Forbes, May 2, 2021
“Israel will not allow Iran to attain nuclear arms. Iran has no immunity anywhere. Our planes can reach everywhere in the Middle East – and certainly Iran.”
Israel is once again warning that it may have no choice but to preemptively attack Iran’s nuclear facilities to prevent Tehran from developing nuclear weapons. And its air force is becoming more capable of executing such a challenging mission.
In late April, Israeli Intelligence Minister Eli Cohen warned that a “bad” nuclear deal between the United States and Iran “will send the region spiraling into war.”
“Anyone seeking short-term benefits should be mindful of the longer-term,” he said. “Israel will not allow Iran to attain nuclear arms. Iran has no immunity anywhere. Our planes can reach everywhere in the Middle East – and certainly Iran.”
In the mid to late 1990s, successive Israeli governments, both Labor and Likud, expressed concerns about Iran’s nuclear program as well as its then fledgling ballistic missile program which it was developing with North Korean assistance. The prospect of a preemptive strike by the Israeli Air Force (IAF) first came up at that time.
In 1981, the IAF attacked Iraq’s Osirak reactor. In 2007, it also destroyed a Syrian nuclear reactor. In both those cases, however, the strikes targeted a single facility. Iran’s nuclear program consists of several facilities spread across the country which are much more adequately protected than either the Iraqi or Syrian facilities were. They are also much further away from Israel.
In 2005, when asked how far Israel was prepared to go to stop Iran from developing nuclear weapons, the then Chief of Staff of the Israel Defense Forces Dan Halutz responded literally: “Two thousand kilometers.” That is approximately 1,200 miles, roughly the distance IAF jets would have to fly to attack Iran’s main nuclear sites.
In 2008 over 100 IAF F-15s and F-16s flew 900 miles across the Mediterranean with tanker aircraft in a clear demonstration of their capability to reach Iran.
Two notable things have changed since that time: Israel acquired a fleet of stealthy fifth-generation F-35 Lightning II jet fighters, many of them unique F-35I ‘Adir’ variants built to incorporate Israeli-built systems, and Iran greatly improved its aged air defenses.
Iran’s air defenses were so antiquated in the mid-2000s that they had trouble even detecting, never mind tracking and targeting, various aircraft operating inside Iranian airspace.
“The country’s radar network was in such a poor condition that it proved incapable of tracking most of the U.S., Israeli and allied unmanned aerial vehicles that frequently made forays deep inside Iranian air space,” wrote military aviation expert Tom Cooper. “Similarly, USAF tankers supporting combat operations over Afghanistan and Iraq sometimes spent up to two hours inside Iranian airspace – without ever being detected.”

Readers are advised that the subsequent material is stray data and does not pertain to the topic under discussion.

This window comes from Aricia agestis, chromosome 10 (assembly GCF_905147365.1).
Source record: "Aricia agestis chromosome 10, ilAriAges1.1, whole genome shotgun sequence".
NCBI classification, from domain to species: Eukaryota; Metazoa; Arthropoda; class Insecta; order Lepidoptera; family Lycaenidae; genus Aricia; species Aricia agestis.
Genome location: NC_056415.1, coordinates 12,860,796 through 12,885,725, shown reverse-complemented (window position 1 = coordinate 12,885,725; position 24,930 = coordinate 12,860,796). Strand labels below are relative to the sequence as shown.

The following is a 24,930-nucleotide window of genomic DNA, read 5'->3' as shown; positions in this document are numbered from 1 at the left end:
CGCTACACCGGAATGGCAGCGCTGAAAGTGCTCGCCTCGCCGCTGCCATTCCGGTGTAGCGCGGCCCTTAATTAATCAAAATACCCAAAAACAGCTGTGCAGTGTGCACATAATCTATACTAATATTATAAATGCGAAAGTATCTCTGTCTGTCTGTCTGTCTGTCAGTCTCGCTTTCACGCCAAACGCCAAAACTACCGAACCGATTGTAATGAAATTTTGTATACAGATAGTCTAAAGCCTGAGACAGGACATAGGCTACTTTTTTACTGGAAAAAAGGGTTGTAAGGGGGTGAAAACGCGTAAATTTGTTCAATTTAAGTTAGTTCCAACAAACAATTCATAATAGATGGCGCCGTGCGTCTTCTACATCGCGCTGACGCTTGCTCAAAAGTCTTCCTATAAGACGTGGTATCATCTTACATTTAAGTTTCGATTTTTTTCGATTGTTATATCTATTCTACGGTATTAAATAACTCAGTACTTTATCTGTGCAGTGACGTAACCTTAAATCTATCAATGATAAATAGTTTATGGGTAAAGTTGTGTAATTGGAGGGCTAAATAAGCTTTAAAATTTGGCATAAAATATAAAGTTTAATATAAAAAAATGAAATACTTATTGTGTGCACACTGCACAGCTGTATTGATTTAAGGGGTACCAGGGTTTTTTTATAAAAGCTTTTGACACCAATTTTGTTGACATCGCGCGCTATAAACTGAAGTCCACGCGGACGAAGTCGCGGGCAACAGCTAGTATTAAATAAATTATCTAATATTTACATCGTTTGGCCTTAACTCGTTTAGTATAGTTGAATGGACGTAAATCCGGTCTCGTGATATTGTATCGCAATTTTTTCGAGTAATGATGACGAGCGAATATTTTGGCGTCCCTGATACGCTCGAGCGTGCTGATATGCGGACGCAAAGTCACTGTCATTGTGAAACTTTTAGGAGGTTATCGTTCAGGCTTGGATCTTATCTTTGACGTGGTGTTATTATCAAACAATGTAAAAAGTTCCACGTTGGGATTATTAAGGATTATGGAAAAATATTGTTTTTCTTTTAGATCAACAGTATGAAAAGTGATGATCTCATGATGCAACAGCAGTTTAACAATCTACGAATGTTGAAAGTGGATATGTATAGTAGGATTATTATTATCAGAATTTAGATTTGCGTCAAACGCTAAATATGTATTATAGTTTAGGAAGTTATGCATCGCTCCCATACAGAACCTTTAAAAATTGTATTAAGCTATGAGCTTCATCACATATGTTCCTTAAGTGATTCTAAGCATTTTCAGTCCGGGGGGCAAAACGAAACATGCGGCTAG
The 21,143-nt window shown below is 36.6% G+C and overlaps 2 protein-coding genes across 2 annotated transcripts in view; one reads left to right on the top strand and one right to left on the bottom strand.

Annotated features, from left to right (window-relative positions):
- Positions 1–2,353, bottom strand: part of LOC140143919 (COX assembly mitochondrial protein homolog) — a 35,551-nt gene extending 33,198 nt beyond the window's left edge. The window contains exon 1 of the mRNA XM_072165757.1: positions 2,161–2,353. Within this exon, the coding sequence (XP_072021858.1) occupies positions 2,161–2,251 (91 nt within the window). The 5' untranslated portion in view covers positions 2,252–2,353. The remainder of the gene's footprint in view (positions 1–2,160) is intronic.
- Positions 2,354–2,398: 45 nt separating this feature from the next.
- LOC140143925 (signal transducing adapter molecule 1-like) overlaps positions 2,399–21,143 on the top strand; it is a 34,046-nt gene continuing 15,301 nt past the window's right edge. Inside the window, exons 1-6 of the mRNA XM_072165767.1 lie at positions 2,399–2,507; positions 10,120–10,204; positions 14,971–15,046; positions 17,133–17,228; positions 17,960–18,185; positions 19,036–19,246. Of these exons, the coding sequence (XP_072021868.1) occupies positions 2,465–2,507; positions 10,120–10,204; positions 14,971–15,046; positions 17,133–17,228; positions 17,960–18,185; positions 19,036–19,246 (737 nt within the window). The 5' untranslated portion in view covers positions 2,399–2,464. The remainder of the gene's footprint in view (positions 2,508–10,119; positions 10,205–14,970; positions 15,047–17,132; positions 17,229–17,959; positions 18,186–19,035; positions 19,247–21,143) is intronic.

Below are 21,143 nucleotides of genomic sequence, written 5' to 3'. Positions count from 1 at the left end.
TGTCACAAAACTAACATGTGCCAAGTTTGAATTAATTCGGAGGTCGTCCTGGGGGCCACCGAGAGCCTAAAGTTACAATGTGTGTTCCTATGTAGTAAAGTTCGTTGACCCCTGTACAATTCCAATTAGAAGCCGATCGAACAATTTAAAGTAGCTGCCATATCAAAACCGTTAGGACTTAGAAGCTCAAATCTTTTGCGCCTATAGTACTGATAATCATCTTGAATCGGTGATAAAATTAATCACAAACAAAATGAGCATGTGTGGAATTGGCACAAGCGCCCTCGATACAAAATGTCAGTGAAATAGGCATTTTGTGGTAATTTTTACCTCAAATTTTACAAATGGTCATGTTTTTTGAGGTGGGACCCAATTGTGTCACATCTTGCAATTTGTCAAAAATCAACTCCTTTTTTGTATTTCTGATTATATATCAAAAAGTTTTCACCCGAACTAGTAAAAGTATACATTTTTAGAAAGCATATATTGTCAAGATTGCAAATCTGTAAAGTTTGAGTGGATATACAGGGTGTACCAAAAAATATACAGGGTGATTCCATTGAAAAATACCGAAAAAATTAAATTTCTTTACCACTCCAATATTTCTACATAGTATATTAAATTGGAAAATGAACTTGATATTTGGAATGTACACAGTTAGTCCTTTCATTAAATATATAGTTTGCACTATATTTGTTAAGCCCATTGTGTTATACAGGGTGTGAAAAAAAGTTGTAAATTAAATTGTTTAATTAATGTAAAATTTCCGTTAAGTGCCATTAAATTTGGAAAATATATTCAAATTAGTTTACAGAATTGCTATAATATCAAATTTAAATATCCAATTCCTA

Since then, Tehran has acquired highly formidable high-altitude S-300 air defense missiles from Russia and developed several similar systems of its own that could pose a significant challenge to any IAF strike using F-15s or F-16s. Consequently, Israel may well have to rely heavily on its radar-evading F-35s.
In 2019, Israeli Prime Minister Benjamin Netanyahu declared that Israel’s F-35s “can reach any place in the Middle East, including Iran, and of course also Syria.”
However, the F-35’s approximate range is 650 miles when armed, which is insufficient for a round trip from Israel to Iran’s nuclear sites.
Therefore, these fighters would need to be accompanied by tanker aircraft for mid-air refueling, especially if they are operating from Israeli airbases rather than from another country much closer to Iran. Use of non-stealthy tankers could reduce the element of surprise, a crucial element for the success of any Israeli first strike.
Israel is already addressing this problem by developing external fuel tanks that will almost double the combat radius of its F-35s, making them capable of longer-range missions.
It already has a lot of experience modifying its fighters in such ways. After all, Israel turned its F-15s into highly-capable bombers long before the U.S. – which originally used the jets solely as an air-to-air fighters in strict adherence to the mantra “not a pound for air-to-ground” – developed the Strike Eagle.
The fuel tanks Israel is presently building for its F-35s are most likely conformal. Such external tanks are designed in a way that won’t seriously undermine the fighter’s critical stealth capabilities, which regular drop tanks undoubtedly would.
F-35Is outfitted with conformal fuel tanks would ultimately require fewer aircraft, and no tankers, for a strike mission against Iran’s nuclear facilities. That could prove highly advantageous for the attacking IAF jets since it would reduce the likelihood of Iranian radars detecting them early in their mission.
As a result, in the near future, Israel will be more capable than ever of carrying out its frequently repeated threat of preemptively attacking Iran’s nuclear program if it believes Tehran is on the verge of developing nuclear weapons.
Paul Iddon: I am a journalist/columnist who writes about Middle East military and political affairs.
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